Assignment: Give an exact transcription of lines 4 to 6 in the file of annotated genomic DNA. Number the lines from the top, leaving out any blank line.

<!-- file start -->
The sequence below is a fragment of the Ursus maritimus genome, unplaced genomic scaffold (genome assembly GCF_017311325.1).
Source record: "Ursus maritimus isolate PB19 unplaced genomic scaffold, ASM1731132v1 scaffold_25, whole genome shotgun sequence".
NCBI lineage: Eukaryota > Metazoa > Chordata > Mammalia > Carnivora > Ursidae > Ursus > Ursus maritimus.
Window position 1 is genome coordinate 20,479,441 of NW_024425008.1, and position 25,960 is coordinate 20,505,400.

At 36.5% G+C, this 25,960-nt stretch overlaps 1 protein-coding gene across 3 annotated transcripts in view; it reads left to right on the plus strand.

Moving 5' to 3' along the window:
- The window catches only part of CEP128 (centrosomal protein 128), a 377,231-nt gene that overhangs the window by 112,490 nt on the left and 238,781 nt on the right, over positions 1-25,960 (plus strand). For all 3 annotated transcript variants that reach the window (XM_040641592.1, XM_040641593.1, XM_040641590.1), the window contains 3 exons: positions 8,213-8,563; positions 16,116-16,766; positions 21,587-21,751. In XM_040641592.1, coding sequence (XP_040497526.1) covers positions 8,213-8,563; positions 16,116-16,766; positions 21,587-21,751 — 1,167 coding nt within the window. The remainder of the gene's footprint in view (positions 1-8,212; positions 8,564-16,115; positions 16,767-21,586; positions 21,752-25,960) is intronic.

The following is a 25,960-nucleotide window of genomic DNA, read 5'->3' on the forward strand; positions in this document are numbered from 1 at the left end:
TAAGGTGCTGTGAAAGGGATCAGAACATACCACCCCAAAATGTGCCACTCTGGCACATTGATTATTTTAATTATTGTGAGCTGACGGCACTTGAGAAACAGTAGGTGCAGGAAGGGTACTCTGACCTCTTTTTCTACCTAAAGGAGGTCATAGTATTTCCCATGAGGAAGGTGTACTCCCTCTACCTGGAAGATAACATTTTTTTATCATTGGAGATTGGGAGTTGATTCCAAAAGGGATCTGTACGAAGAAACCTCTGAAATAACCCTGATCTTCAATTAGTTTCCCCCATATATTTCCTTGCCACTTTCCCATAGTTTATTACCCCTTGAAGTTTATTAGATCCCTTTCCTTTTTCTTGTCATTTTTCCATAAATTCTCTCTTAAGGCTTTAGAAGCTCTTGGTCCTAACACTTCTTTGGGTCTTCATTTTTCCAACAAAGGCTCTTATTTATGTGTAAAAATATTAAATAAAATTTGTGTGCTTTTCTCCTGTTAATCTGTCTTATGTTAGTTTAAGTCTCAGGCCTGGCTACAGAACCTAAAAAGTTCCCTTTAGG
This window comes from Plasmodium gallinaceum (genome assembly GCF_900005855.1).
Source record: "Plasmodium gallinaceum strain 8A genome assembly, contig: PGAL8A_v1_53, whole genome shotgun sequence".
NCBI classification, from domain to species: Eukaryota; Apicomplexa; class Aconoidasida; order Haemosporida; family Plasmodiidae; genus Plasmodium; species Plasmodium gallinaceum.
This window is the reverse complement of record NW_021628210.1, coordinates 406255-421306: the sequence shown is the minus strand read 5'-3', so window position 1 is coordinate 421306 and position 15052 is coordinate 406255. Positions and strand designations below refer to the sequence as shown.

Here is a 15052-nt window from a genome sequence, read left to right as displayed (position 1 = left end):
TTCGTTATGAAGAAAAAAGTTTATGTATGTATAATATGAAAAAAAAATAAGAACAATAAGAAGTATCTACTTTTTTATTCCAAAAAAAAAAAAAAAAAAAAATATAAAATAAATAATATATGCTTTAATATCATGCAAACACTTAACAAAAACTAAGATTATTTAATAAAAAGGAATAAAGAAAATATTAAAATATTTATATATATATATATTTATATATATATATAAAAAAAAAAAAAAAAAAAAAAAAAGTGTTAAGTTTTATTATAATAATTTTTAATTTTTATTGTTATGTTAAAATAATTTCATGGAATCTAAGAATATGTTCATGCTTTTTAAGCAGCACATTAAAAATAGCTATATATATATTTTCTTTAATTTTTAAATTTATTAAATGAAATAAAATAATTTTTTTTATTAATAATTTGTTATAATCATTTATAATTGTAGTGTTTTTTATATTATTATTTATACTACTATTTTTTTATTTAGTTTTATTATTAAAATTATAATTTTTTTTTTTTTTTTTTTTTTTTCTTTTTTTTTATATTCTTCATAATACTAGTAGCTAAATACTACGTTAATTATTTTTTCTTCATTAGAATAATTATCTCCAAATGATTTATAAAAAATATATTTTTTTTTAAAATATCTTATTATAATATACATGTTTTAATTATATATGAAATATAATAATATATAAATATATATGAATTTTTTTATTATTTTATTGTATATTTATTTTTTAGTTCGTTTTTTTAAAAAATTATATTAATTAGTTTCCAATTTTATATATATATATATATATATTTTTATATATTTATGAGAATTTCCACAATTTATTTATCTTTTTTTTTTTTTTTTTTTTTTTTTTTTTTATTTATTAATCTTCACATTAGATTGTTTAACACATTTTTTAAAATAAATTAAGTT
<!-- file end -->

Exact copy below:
Window position 1 is genome coordinate 20,479,441 of NW_024425008.1, and position 25,960 is coordinate 20,505,400.

At 36.5% G+C, this 25,960-nt stretch overlaps 1 protein-coding gene across 3 annotated transcripts in view; it reads left to right on the plus strand.

Moving 5' to 3' along the window: